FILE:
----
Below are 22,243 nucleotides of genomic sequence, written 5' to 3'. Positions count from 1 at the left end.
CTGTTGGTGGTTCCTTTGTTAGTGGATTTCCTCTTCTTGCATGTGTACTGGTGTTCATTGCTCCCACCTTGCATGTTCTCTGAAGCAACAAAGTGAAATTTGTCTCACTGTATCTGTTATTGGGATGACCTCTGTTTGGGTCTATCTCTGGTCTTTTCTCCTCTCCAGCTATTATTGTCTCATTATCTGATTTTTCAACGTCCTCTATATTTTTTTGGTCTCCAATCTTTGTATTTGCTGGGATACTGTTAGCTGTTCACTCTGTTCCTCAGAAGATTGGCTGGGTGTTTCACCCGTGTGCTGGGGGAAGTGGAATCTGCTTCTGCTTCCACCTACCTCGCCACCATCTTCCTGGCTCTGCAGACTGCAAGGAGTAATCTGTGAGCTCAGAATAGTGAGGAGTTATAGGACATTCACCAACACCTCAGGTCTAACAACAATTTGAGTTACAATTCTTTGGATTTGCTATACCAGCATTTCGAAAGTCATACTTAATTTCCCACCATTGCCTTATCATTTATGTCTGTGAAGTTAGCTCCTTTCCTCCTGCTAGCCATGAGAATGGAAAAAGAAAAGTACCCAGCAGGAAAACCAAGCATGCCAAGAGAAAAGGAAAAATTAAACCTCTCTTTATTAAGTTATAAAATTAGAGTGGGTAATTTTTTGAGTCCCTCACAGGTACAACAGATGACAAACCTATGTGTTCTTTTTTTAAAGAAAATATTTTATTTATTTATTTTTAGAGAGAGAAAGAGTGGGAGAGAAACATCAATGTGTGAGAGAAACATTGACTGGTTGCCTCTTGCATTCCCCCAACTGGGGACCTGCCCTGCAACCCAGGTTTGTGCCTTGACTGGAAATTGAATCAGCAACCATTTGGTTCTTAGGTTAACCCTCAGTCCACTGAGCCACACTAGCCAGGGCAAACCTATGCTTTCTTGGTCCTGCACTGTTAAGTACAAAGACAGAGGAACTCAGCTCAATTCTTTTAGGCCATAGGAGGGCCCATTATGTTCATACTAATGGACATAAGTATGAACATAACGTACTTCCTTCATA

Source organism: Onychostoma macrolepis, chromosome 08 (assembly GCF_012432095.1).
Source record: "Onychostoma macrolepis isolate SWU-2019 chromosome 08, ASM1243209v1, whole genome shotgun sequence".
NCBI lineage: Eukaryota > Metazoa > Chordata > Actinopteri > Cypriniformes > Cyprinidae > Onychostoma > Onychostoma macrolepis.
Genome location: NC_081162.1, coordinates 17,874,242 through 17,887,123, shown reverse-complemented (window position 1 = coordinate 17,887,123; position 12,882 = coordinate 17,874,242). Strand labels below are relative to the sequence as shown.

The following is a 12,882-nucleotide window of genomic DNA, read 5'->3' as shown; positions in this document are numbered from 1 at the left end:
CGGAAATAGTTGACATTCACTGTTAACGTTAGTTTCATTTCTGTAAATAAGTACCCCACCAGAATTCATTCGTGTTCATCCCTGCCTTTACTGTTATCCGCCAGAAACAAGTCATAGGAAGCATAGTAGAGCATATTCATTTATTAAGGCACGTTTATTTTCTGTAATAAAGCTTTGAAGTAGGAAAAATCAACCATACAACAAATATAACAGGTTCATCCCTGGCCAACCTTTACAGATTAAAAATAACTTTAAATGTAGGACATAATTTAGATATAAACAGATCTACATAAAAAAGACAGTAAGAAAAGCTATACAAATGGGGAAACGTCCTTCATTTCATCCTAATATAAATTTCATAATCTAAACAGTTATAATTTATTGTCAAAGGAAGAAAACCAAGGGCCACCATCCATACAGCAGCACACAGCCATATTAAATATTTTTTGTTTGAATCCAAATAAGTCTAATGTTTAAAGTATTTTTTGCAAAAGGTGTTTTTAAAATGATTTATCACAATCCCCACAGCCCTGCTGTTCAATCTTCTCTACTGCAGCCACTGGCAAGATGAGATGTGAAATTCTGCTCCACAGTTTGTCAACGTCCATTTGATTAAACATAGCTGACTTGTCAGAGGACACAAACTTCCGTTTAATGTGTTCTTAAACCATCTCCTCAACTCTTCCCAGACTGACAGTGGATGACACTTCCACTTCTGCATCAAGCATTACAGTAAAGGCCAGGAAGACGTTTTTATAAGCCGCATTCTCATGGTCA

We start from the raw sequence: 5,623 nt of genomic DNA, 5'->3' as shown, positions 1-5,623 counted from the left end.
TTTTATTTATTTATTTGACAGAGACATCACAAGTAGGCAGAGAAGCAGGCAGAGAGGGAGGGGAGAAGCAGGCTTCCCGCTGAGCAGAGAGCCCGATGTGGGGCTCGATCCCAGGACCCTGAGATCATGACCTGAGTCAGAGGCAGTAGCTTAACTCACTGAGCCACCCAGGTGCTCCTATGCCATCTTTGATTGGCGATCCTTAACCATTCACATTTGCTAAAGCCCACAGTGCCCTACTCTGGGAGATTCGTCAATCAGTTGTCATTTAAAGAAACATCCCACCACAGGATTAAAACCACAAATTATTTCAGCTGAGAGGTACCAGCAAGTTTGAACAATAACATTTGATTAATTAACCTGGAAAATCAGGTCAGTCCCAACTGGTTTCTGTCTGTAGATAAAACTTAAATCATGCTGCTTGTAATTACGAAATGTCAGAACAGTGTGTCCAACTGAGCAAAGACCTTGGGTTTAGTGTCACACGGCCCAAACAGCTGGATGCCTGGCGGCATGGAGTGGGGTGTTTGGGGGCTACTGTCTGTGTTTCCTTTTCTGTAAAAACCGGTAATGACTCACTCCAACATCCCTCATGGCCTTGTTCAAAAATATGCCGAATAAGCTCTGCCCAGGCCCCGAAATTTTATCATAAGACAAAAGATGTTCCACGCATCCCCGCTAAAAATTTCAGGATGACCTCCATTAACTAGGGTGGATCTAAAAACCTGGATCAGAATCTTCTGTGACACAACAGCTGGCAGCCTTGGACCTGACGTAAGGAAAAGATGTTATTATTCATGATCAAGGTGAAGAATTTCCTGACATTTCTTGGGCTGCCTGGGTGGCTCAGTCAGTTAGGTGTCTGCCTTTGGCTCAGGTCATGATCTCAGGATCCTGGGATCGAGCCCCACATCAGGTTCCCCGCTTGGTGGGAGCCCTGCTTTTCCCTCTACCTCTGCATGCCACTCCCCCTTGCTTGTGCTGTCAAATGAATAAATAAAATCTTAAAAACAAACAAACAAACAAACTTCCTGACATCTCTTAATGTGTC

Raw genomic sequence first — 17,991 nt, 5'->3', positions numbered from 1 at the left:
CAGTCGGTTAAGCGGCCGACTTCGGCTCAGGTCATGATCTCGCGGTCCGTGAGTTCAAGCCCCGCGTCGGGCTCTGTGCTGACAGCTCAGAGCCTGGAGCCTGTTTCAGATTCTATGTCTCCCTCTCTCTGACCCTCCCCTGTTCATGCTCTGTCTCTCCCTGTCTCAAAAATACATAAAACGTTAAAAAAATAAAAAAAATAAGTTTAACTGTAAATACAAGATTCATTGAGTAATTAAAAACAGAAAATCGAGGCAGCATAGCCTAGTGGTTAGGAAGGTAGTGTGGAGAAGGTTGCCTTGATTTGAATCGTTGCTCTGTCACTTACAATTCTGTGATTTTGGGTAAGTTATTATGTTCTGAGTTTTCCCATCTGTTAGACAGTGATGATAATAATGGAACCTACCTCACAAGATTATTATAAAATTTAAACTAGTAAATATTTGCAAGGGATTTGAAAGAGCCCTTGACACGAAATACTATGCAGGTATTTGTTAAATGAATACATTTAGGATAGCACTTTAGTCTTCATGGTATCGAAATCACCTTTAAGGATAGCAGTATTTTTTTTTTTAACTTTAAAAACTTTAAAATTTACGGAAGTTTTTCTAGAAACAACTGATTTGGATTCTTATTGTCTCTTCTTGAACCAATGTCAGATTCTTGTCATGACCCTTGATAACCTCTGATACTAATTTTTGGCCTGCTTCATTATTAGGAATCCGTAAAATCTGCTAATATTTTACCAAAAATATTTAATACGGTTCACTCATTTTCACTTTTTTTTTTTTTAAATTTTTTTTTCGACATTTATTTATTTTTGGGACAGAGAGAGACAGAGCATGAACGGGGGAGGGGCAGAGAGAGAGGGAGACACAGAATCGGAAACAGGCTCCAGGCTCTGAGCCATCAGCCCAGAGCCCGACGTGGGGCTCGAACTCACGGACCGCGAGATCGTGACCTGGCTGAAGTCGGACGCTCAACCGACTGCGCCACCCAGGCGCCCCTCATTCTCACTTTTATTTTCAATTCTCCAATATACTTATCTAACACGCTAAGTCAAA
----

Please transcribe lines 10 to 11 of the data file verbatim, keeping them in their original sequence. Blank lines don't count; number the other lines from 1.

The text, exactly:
TTTTATTTATTTATTTGACAGAGACATCACAAGTAGGCAGAGAAGCAGGCAGAGAGGGAGGGGAGAAGCAGGCTTCCCGCTGAGCAGAGAGCCCGATGTGGGGCTCGATCCCAGGACCCTGAGATCATGACCTGAGTCAGAGGCAGTAGCTTAACTCACTGAGCCACCCAGGTGCTCCTATGCCATCTTTGATTGGCGATCCTTAACCATTCACATTTGCTAAAGCCCACAGTGCCCTACTCTGGGAGATTCGTCAATCAGTTGTCATTTAAAGAAACATCCCACCACAGGATTAAAACCACAAATTATTTCAGCTGAGAGGTACCAGCAAGTTTGAACAATAACATTTGATTAATTAACCTGGAAAATCAGGTCAGTCCCAACTGGTTTCTGTCTGTAGATAAAACTTAAATCATGCTGCTTGTAATTACGAAATGTCAGAACAGTGTGTCCAACTGAGCAAAGACCTTGGGTTTAGTGTCACACGGCCCAAACAGCTGGATGCCTGGCGGCATGGAGTGGGGTGTTTGGGGGCTACTGTCTGTGTTTCCTTTTCTGTAAAAACCGGTAATGACTCACTCCAACATCCCTCATGGCCTTGTTCAAAAATATGCCGAATAAGCTCTGCCCAGGCCCCGAAATTTTATCATAAGACAAAAGATGTTCCACGCATCCCCGCTAAAAATTTCAGGATGACCTCCATTAACTAGGGTGGATCTAAAAACCTGGATCAGAATCTTCTGTGACACAACAGCTGGCAGCCTTGGACCTGACGTAAGGAAAAGATGTTATTATTCATGATCAAGGTGAAGAATTTCCTGACATTTCTTGGGCTGCCTGGGTGGCTCAGTCAGTTAGGTGTCTGCCTTTGGCTCAGGTCATGATCTCAGGATCCTGGGATCGAGCCCCACATCAGGTTCCCCGCTTGGTGGGAGCCCTGCTTTTCCCTCTACCTCTGCATGCCACTCCCCCTTGCTTGTGCTGTCAAATGAATAAATAAAATCTTAAAAACAAACAAACAAACAAACTTCCTGACATCTCTTAATGTGTC

Raw genomic sequence first — 17,991 nt, 5'->3', positions numbered from 1 at the left: